John Danaher is widely considered one of the best contemporary bjj coaches around. Through the years he’s developed some of his own personal tweaks. Now in spite of being able to see him execute a scissor takedown (and many of his students in competition) this is not a technique that’s kosher among his students:
Kani Basami: The scissor throw – kani basami – is one of the more controversial moves in jiu jitsu. It is among my favorite moves – all of my students are very good at it and often use it in competition – AND YET I DO NOT PERMIT THEM TO USE IT IN CLASS AND I EVEN WOULD GO SO FAR AS TO SUPPORT A BAN OF THE MOVE IN COMPETITION. Why do I have such an odd point of view towards this move? Kani basami is one of the few moves with a truly unacceptably high accident rate – even when the move is performed well by well trained athletes. A tiny misjudgment of distance and height on a moving opponent can result in a badly broken leg. There are many safer ways to get into your opponent’s legs that work just as well. When I began teaching I saw many incidents involving flying Kani basami injuries and ultimately came to ban in it my classes. Yet this moment proved to be one of the most important of my coaching career. It made me ask a very interesting question. WAS THERE A WAY TO EMPLOY THE EFFICIENT MECHANICAL SCISSORING ACTION OF KANI BASAMI ON THE GROUND? (It would be safe on the ground as you are not jumping your full bodyweight onto a weight bearing leg). Initially I worked with the idea of back stepping from top position and this gave great results that students could use safely in everyday training to enter into inside heel hooks. Things got really interesting however, when kani basami was used from bottom position. The idea was interesting – INSTEAD OF FLYING TO YOUR OPPONENTS LEG IN STANDING POSITION – MAKE HIM FLY ABOVE YOU BY ELEVATING HIM FROM BOTTOM GUARD POSITION AND USE THE POWERFUL SCISSOR ACTION TO ENTER INSIDE HEEL HOOKS FROM UNDERNEATH. This was one hundred percent safe and proved to be extremely effective. How odd that an ancient move, which i do not allow my students to use in training with each other, should become one of the cornerstones of the modern leg lock game used by my students in a new fashion. My decision to ban its use in class more than fifteen years ago created an impetus that created a whole new direction for the move. I have not performed flying Kani basami since my hip replacement – no wonder my poor partner looks nervous! 😂😂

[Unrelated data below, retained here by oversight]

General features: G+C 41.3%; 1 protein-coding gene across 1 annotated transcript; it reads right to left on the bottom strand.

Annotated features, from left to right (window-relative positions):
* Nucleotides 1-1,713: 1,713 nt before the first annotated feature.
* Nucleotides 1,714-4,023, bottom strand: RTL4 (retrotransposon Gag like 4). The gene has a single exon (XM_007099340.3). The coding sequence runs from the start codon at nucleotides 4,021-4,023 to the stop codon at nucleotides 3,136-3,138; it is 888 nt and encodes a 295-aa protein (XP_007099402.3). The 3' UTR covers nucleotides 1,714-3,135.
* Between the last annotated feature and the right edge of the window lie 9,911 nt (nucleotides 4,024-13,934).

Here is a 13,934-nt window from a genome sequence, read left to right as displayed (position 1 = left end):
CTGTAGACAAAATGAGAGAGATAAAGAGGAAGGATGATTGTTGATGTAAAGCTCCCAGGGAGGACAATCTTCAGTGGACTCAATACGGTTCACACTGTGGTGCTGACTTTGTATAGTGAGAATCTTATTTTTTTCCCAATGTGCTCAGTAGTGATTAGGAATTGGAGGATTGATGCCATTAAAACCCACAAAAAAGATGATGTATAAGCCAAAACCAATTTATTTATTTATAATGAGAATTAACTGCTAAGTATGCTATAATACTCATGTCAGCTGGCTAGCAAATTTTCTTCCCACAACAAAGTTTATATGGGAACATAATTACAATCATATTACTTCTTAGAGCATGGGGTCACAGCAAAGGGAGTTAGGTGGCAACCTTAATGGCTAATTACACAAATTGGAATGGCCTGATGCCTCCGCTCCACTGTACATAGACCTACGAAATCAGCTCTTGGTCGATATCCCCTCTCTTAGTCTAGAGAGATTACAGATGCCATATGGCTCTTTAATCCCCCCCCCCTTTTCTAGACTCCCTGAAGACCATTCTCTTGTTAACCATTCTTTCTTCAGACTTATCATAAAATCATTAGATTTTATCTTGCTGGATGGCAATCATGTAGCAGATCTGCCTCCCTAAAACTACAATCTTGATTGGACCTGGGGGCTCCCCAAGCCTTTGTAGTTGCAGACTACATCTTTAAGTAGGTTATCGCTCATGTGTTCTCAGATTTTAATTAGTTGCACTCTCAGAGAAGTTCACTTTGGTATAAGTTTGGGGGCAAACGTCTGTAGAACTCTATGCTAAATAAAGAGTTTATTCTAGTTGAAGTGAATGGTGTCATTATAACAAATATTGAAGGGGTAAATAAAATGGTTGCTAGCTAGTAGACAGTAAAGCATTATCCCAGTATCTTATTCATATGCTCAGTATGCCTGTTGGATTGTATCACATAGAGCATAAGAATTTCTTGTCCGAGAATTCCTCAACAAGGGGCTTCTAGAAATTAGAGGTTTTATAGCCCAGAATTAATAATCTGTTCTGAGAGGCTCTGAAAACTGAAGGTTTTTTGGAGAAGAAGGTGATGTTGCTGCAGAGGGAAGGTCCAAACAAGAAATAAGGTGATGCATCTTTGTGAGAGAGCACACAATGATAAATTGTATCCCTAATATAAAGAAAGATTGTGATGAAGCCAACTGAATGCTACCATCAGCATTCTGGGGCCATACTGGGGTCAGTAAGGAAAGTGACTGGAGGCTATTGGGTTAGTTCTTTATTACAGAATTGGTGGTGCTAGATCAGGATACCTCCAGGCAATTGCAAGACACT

Besides the scissor takedown he also forbids jumping guard:
Banning moves: Jiu jitsu is a contact sport based around the skills of breaking joints and strangulation – as such injury is inevitable at some point. Nonetheless I believe there are certain movements in our sport that are unacceptably dangerous and which do very little to enhance the desired skills of the sport. In my experience, the most hazardous movements in jiu jitsu are not the joint locks and strangles, these usually cause no injury among responsible athletes and even when used recklessly, rarely do catastrophic damage.
Far more dangerous is UNCONTROLLED FALLING BODYWEIGHT. This is often the result of throws from standing position where people try to resist the throw and land poorly. Sometimes it is the result of a poor throwing attempt that results in one athlete sitting on the outstretched leg of his opponent and crushing the knee or ankle.
The worst offender however, is the most common and the most preventable – the common practice of people jumping to closed guard and landing on the opponents hips, knees or ankles with their entire weight and momentum. Thankfully this dreadful practice has been banned at white belt belt level after years of unnecessary injury.
It is time to extend the ban to all belt levels and training. I banned the practice entirely in all my classes many years ago after witnessing many terrible injuries. It is a worthless practice that teaches no worthwhile combat skills and has only (very) bad consequences with no redeeming features (unlike flying submissions which do teach valuable skills). We should enforce a rule that if an athlete wishes to pull guard they must make contact with their buttocks or back on the mat rather than their opponent. It is comical to see a sport where knee reaping is illegal, but the act of jumping guard, which has ruined more careers than all the joint locks and knee reaps put together, is perfectly legal for upper belts.
A good closed guard should be feared as Roger Gracie’s was – for its fine tactics and technique – not the injurious clumsiness of it jumping entry. The sport needs to ban this dangerous movement that does nothing to promote the skills of the sport and does much to reduce its safety
The third move to be banned is Tani otoshi because the famed coach claims he’s seen the most catastrophic injuries with it: